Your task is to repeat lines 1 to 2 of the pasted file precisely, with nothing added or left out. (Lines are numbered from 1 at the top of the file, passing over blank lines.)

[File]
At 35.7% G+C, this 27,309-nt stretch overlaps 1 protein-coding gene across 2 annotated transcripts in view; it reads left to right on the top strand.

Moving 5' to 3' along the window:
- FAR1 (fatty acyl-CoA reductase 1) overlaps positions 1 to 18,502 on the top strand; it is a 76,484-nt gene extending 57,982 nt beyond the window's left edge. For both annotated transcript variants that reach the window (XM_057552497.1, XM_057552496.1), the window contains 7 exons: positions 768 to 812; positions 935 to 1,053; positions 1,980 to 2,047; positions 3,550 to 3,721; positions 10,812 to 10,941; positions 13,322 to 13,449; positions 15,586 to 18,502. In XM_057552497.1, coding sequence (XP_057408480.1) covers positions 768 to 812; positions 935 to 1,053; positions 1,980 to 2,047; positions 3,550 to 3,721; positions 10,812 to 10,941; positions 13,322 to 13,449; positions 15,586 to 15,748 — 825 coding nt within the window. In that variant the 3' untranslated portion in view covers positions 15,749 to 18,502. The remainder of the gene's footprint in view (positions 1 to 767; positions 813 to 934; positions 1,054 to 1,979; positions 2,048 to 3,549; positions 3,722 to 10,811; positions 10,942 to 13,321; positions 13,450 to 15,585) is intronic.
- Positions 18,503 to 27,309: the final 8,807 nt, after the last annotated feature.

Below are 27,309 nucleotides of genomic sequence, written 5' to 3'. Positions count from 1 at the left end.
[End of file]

At 35.7% G+C, this 27,309-nt stretch overlaps 1 protein-coding gene across 2 annotated transcripts in view; it reads left to right on the top strand.

Moving 5' to 3' along the window: